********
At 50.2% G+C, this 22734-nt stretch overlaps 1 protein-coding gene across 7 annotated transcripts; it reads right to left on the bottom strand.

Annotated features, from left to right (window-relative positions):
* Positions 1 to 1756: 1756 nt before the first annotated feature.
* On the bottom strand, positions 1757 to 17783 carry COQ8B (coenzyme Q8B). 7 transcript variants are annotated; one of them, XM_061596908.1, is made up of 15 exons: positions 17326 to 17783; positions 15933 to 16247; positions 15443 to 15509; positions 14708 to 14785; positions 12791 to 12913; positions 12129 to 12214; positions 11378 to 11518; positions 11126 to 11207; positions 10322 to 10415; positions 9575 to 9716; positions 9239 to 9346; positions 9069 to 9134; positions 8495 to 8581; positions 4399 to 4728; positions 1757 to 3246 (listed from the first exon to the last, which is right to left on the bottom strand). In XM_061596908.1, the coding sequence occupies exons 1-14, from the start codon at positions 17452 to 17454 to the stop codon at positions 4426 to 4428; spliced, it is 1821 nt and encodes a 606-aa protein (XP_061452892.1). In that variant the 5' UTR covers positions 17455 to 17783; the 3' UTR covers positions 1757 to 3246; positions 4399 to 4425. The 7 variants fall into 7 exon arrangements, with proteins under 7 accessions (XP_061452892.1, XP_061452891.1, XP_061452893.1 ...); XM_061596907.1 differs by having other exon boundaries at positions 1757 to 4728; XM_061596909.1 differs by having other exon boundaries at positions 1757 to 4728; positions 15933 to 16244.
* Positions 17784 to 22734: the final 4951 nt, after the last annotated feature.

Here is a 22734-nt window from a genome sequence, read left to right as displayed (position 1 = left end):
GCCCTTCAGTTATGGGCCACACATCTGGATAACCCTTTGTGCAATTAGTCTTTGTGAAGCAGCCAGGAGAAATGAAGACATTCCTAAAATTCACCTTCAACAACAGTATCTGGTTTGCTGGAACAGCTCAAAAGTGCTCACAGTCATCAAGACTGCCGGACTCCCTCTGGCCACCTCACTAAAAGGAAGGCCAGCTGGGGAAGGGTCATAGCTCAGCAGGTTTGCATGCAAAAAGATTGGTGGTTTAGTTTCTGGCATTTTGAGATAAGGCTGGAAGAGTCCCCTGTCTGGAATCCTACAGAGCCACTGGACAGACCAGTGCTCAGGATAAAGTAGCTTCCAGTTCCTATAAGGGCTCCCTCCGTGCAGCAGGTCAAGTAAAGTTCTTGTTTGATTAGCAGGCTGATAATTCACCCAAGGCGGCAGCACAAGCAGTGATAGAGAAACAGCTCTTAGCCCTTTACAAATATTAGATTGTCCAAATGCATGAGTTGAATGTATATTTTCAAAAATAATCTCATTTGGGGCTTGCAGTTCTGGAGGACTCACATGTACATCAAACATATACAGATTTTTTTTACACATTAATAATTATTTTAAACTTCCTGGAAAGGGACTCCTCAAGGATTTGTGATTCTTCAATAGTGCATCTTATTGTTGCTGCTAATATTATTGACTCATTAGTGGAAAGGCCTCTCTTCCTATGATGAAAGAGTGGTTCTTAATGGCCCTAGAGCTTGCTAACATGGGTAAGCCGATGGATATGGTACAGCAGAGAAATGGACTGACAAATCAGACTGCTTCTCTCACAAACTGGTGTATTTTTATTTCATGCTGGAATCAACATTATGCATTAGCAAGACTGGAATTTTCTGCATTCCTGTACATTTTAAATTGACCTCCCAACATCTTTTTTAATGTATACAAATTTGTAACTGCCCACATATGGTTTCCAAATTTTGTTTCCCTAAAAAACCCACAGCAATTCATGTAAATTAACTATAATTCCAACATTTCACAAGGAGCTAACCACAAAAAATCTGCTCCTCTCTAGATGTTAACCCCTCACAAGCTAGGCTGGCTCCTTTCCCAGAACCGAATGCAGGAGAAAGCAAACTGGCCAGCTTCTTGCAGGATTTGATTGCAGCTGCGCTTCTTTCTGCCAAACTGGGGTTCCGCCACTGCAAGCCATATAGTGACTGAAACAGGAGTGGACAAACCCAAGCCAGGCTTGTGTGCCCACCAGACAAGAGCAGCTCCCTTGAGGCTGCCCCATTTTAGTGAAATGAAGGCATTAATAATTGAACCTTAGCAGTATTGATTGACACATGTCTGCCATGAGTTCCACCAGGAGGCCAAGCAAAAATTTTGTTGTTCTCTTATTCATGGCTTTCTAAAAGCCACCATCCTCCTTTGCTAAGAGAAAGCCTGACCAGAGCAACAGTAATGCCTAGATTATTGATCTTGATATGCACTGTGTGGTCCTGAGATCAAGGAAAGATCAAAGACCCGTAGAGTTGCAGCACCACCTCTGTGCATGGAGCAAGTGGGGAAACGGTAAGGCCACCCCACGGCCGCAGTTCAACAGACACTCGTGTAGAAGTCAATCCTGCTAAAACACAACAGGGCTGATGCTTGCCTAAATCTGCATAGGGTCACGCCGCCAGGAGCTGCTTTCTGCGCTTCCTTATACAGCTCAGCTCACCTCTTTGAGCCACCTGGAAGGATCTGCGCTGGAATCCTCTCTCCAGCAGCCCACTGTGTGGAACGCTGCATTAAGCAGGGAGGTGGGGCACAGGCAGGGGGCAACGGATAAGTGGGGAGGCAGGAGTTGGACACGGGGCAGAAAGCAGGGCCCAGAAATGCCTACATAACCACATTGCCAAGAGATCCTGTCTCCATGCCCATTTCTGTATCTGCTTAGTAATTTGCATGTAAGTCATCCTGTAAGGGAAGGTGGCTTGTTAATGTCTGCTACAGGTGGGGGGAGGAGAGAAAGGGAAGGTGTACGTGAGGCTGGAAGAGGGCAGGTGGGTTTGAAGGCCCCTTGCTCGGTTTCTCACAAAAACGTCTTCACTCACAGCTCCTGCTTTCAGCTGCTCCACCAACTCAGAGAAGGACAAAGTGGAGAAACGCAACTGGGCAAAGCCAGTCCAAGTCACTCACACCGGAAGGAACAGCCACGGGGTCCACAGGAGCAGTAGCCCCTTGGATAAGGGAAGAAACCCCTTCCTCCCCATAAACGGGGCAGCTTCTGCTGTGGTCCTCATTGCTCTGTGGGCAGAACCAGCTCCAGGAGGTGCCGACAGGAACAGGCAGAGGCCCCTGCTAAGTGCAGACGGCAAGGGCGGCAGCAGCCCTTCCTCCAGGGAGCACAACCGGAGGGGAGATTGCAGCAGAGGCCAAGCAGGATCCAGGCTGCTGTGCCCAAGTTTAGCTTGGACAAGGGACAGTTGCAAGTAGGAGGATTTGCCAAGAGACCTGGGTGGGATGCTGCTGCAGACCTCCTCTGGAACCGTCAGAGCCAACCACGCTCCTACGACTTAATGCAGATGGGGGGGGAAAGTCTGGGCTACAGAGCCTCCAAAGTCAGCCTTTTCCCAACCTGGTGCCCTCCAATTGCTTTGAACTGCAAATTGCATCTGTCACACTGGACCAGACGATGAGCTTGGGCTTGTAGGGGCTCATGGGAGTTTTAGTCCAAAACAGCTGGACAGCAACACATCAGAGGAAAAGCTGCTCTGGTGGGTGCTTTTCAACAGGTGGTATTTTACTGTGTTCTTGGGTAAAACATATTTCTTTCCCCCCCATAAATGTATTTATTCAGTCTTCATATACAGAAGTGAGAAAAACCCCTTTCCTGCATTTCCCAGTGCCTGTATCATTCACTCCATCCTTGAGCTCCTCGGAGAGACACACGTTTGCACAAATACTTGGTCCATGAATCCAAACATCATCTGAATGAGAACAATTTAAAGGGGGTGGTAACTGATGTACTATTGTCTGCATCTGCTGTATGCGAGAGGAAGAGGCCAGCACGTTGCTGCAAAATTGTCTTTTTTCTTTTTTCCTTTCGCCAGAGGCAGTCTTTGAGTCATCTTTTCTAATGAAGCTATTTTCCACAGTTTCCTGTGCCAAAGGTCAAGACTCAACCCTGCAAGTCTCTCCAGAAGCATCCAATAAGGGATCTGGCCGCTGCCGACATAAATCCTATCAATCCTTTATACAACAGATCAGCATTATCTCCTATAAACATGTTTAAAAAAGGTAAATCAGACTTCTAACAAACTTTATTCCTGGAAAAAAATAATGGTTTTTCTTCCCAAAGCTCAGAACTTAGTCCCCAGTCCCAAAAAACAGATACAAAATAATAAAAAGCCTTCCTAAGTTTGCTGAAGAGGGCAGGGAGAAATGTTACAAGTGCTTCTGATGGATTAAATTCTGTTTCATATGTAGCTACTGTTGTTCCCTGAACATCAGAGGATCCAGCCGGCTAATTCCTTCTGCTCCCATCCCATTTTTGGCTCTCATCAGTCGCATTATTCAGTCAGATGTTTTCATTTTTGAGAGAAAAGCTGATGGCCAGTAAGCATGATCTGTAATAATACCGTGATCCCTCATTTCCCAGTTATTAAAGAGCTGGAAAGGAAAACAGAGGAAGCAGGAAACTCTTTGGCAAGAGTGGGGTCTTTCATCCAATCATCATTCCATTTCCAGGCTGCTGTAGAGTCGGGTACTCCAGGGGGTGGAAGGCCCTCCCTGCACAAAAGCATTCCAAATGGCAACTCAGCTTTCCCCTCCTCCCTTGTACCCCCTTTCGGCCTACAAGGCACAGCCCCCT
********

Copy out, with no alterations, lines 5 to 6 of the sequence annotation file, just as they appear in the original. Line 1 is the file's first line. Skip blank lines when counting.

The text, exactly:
* Positions 17784 to 22734: the final 4951 nt, after the last annotated feature.

Here is a 22734-nt window from a genome sequence, read left to right as displayed (position 1 = left end):